Recently, my husband asked me a question. “You’ve written eight books, babe. What’s your next career goal?” My knee-jerk response was to sell another book. To always and forever sell another book. As authors, we never know when our last story…will be our last. With so many manuscripts to choose from, and profit margins dwindling in the publishing industry, it’s more competitive than ever. And it doesn’t simply take talent to get picked up anymore. It takes luck.

I thought again about what I wanted to accomplish. Another book, yes. But more than that I wanted reassurance that what I was writing was worthy. I had loyal readers, and received weekly fan mail, and that was more than I ever dared hope for as a once-aspiring writer. But I’ll be honest, I’d also grown accustomed to watching fellow authors rack up awards, and make reading lists, and accrue starred reviews. I had readers, and so I had enough. But deep down, in those dark, shadowy folds of my mind, I wondered–will I ever be recognized in that way?

I decided I probably wouldn’t, and I accepted that. But truth be told, it was a career goal–one I didn’t tell my husband.

Let’s be clear, I’ve had stellar reviews from Voya, Kirkus, Booklist, etc. in the past. But never a star. Stars were reserved for stand-out books. The game changers. The bestsellers. So who was I to dream of being awarded one?

But then, yesterday–it happened.

My editor, agent, and publicist all emailed at once to tell me I’d received a glowing, starred review from Kirkus for Salt & Stone! I screamed. I cried. I called my mother and scream-cried some more and then I ate a Mighty Kids hamburger at McDonald’s because I totally deserved an extra patty beyond the usual Happy Kids hamburger because, really, what adult can survive on one meat patty alone?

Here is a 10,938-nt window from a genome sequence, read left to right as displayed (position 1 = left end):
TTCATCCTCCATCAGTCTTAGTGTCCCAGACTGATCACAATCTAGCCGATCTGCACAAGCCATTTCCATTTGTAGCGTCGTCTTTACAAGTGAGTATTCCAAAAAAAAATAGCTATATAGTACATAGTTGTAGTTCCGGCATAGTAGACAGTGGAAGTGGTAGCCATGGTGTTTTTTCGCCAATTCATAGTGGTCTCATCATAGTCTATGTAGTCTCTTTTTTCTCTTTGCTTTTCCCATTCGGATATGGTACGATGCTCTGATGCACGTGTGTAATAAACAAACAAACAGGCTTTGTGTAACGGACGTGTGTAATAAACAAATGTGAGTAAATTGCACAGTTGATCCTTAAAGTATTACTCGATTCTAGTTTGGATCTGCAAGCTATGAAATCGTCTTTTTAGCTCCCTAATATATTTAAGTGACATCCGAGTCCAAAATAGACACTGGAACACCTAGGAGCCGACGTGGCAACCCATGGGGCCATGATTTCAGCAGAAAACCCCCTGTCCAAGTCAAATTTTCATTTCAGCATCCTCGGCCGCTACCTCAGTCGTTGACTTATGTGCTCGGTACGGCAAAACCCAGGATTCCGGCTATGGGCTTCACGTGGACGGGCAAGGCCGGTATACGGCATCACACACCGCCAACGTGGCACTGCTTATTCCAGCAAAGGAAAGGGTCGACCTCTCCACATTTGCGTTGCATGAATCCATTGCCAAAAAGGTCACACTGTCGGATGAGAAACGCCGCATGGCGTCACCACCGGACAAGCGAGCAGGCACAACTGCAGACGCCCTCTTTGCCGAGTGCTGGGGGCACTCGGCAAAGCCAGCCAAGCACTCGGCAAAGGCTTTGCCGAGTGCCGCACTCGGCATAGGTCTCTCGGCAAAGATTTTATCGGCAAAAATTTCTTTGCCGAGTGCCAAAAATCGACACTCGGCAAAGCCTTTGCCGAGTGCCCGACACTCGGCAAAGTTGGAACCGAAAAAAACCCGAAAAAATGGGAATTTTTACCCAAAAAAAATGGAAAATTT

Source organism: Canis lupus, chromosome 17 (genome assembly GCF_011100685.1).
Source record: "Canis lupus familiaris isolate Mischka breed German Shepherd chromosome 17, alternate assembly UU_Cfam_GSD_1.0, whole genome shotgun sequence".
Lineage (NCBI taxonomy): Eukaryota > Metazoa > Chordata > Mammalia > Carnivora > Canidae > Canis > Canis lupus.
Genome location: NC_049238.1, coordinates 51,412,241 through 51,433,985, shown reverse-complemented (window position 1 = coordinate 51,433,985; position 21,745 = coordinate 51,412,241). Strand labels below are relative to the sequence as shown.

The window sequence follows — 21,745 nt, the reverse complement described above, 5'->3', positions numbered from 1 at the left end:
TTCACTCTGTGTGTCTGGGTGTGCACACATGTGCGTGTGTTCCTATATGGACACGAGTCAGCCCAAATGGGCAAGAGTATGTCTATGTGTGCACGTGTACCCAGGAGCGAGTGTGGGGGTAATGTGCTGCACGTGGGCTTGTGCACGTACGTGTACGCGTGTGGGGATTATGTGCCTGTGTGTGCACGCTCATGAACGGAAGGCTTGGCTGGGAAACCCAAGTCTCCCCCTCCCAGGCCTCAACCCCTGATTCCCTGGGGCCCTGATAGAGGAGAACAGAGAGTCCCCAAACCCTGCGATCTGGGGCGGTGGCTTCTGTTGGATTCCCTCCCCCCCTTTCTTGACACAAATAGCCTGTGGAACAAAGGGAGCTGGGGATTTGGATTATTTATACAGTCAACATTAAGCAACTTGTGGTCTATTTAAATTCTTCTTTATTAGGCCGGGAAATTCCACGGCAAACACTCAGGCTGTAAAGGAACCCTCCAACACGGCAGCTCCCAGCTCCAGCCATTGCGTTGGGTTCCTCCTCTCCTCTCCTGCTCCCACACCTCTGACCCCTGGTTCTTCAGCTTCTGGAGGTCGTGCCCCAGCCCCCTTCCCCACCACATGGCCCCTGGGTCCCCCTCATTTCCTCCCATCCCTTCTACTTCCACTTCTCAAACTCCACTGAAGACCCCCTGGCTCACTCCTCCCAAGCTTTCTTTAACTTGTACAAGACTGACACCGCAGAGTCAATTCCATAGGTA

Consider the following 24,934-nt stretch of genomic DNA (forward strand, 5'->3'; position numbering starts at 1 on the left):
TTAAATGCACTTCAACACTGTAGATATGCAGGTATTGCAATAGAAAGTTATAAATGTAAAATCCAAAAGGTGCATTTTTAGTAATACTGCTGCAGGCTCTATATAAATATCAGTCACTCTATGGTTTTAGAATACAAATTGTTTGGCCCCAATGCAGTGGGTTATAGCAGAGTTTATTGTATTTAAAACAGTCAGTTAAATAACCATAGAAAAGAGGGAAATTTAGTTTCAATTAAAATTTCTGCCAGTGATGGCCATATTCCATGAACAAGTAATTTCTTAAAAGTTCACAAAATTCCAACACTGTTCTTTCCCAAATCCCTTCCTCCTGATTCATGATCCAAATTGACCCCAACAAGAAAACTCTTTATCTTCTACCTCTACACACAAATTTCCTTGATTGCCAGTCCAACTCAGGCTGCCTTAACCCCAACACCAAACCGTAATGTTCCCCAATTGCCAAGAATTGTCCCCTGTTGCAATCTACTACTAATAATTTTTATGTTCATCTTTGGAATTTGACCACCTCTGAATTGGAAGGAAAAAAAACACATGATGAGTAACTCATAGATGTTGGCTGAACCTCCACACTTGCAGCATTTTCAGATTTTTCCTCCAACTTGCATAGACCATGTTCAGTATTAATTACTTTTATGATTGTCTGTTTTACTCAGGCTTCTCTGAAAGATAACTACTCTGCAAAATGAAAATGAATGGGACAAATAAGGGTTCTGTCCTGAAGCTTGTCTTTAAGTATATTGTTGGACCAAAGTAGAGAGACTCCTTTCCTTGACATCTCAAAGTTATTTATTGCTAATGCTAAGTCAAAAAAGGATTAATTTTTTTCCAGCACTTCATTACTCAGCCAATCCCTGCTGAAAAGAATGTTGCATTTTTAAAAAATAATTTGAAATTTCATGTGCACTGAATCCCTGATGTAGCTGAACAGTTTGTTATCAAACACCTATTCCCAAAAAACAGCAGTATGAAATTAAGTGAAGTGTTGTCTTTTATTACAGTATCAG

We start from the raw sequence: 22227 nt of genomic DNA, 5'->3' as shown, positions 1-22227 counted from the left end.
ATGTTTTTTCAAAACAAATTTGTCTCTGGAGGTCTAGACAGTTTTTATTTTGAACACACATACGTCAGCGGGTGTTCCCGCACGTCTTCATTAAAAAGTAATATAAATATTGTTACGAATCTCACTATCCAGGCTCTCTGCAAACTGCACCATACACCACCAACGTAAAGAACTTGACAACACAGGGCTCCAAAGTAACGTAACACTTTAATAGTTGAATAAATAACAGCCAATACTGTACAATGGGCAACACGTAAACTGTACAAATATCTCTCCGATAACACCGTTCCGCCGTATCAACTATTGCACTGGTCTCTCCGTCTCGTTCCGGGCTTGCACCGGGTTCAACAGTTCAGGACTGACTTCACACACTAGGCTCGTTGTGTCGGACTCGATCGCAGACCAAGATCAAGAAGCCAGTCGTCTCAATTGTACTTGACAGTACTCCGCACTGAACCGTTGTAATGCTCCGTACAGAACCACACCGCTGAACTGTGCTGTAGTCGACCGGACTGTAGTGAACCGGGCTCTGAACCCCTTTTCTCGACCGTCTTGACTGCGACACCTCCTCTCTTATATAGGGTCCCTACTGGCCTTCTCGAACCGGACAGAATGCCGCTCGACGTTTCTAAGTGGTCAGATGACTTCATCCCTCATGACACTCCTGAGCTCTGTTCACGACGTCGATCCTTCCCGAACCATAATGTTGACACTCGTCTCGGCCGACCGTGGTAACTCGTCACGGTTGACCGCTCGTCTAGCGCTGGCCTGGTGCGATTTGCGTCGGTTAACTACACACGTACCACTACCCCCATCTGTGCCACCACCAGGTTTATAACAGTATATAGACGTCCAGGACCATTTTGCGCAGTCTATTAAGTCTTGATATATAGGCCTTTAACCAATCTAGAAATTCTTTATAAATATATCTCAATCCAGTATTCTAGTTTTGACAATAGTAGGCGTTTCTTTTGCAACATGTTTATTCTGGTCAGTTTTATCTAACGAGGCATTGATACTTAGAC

Then I told my husband. Then I told the world.

Today, I woke up feeling validated, which is both beautiful and pathetic at once. But more than that, what I really feel like is this: I’ve had a group of loyal readers and fans who said, long before Kirkus did, that I had value as a writer. You guys paid hard-earned money for my first book. And then you did it again. And again. You emailed your praise. You sent inspiring messages on Facebook and Twitter and Instagram. You told me you loved what I did. So why did I need validation?

I’m not sure. But it’s nice all the same. And it’s made me feel more thankful than ever for those readers who have been there since the beginning. Truly, it’s you who drives me to write stories worth telling.

And a story worth telling is the first step toward publication.

And publication is the first step toward a starred review.

That, and a little luck.